Focusing specifically on child poverty, the UN and the Government of Viet Nam during 2006-2009 organised a series of workshops involving experts from ministries and UN agencies to discuss and review current policies related to child poverty and to identify ways to better address child poverty and deprivation.

“With Viet Nam’s amazing record on poverty reduction, we decided to take it further and look at the child angle. What is child poverty? It is not about money, but about deprivation. We are not saying that one measure is better than the other. Poverty has two faces: you cannot look at income poverty without looking at multi-dimensional poverty. We took the idea to the the Government, explaining that it would only benefit from embracing the notion of looking at child poverty through the deprivation angle and that it would not in any way detract from their impressive overall poverty reduction efforts,” Jesper Morch explains.

Aware of the importance of the issue, the Ministry of Labour, Invalids and Social Affairs and the General Statistics Office, with technical support from the UN and the University of Maastricht (the Netherlands), developed a country-specific, multidimensional child poverty measurement tool. Taking into consideration basic needs and rights of the child, the tool looks beyond the monetary measures of poverty and incorporates eight other domains: education; nutrition; health; shelter; water and sanitation; child labour; leisure; social inclusion and protection. A child is considered to be living in poverty if his/her needs are unmet in at least two out of the eight domains.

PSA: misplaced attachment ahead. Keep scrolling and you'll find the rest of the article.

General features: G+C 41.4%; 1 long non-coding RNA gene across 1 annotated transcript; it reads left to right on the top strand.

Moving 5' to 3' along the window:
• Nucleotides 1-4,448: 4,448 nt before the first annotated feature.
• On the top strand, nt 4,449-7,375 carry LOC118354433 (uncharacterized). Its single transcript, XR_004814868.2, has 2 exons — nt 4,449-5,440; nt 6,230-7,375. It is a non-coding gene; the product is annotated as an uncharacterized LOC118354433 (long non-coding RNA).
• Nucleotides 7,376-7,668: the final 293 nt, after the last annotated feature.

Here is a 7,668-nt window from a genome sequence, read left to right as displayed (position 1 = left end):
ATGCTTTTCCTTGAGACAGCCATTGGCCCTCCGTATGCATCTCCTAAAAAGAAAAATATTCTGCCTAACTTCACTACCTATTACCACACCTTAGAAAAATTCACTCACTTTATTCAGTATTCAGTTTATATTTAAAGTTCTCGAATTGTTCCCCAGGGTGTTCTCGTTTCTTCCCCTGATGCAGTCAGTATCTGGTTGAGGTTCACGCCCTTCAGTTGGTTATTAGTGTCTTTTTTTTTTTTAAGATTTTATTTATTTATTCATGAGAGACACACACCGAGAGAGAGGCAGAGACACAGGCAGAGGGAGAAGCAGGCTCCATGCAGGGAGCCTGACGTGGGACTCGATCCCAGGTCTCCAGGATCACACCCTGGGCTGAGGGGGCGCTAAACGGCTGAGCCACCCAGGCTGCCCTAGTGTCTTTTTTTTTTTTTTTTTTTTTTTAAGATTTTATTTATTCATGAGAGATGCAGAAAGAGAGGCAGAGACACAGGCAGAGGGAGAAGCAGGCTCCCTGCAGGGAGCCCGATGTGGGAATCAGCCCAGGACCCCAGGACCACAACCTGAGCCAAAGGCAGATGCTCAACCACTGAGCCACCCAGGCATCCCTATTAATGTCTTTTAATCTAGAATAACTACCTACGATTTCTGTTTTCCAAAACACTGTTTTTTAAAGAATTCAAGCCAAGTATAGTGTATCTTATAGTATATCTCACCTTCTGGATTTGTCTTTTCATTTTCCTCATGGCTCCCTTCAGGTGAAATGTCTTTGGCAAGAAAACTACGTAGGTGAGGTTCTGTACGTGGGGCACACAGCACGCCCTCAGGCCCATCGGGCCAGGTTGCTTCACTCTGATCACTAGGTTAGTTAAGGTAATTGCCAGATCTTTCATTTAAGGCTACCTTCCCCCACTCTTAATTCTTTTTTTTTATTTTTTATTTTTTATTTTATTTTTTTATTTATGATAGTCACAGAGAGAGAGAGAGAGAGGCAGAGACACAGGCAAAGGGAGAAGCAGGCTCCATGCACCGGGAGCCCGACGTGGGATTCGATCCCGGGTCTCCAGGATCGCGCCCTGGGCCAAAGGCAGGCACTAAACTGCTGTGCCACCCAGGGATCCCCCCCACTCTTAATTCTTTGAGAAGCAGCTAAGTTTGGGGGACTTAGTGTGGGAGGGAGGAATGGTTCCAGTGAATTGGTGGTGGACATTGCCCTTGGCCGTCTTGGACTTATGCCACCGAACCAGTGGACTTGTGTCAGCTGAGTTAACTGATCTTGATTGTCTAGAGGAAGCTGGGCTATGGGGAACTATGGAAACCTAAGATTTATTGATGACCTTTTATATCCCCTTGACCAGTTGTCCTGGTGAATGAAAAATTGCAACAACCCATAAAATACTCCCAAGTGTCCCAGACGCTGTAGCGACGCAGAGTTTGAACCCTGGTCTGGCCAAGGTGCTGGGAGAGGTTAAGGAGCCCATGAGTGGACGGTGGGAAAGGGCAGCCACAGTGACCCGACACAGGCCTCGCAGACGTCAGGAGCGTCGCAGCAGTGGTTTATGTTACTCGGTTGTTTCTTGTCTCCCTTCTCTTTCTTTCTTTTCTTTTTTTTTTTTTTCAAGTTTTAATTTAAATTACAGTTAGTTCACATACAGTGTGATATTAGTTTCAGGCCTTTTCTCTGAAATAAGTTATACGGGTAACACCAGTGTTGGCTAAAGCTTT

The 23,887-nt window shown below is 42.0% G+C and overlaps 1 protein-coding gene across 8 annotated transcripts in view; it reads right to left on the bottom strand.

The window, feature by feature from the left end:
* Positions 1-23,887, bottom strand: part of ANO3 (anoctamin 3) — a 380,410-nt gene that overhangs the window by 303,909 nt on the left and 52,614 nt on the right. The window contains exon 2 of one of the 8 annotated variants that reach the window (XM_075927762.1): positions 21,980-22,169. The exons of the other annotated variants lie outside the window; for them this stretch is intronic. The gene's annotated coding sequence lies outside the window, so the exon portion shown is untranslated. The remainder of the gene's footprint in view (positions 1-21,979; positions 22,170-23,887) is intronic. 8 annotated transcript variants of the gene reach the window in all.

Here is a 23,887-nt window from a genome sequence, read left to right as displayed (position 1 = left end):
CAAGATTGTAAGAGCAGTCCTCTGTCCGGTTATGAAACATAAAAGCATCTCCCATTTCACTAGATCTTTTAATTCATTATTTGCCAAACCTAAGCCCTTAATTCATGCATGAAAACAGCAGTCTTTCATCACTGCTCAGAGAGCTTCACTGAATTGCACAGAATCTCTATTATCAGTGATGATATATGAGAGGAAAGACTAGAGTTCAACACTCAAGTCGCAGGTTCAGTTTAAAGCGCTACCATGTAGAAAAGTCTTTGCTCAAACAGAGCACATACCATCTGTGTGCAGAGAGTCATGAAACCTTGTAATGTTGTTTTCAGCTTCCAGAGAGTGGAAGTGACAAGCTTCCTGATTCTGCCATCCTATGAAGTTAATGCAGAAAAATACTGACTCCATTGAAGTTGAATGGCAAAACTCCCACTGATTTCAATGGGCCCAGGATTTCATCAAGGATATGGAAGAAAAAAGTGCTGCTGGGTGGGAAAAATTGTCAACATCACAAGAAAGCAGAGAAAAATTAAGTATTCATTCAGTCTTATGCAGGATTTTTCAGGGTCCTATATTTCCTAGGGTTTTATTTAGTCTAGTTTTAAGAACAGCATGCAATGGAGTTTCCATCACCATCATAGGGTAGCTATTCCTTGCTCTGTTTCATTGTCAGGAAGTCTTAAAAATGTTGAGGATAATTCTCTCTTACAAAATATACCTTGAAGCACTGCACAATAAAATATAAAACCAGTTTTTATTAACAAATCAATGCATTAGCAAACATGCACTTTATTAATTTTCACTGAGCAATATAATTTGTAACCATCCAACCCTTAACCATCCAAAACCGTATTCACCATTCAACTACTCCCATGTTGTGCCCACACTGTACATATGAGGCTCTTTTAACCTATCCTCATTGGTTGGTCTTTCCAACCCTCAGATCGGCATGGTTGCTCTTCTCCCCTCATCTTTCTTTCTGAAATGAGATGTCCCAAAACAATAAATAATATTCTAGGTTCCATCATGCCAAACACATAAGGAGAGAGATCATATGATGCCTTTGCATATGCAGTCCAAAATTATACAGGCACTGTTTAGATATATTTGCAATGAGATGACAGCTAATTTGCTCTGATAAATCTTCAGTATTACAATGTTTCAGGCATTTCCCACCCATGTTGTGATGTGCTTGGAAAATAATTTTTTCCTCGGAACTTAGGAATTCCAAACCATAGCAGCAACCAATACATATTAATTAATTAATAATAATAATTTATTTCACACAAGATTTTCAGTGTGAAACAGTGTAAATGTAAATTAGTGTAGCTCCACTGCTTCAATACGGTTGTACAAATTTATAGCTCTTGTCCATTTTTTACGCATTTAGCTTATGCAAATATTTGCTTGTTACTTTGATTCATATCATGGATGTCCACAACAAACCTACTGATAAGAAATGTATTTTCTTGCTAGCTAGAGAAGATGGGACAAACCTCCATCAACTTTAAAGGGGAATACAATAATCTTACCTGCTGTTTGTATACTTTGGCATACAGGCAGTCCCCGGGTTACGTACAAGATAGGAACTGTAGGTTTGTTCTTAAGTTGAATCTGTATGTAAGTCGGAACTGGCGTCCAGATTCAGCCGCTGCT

Using the new approach, significantly more children are identified as poor compared to the monetary approach. Children living in rural areas in general, and in the northern regions of the country in particular, are more likely to live in poverty. The poverty domains with the highest rates of deprivation include water and sanitation, leisure and health. Children who belong to ethnic minority groups have a much higher risk of experiencing poverty.  

“Using this approach, one in three children in Viet Nam is considered poor. I remember that when the figure was publicly released in late 2009, the Prime Minister literally jumped out of his seat!”, Jesper Morch recalls.

Integrating child poverty dimensions into future government policies
To introduce and advocate for the adoption of the new approach to child poverty, a conference was organised by the Government and the UN in November 2009. Over one hundred participants from national and provincial government agencies, bilateral and multilateral organisations, NGOs and academic institutions took part in the conference.  

“Although Viet Nam has achieved almost all of the Millennium Development Goals, many challenges remain that require the Government of Viet Nam to keep on studying a more comprehensive, more sustainable and more equitable poverty reduction orientation, narrowing the disparities among regions and among different groups so that everyone, especially children, are able to benefit from the outcomes of economic growth,” Vice-Minister Mr. Nguyen Bich Dat noted at the conference.

“Reducing child poverty will not only improve children’s lives today, but also contribute to reducing adult poverty in the long run,” Mr. Morch added.

The conference set a milestone in efforts to integrate multiple dimensions of child poverty into future Government policies, such as the Socio-Economic Development Plan, the National Social Protection Strategy and the National Target Programme for Poverty Reduction.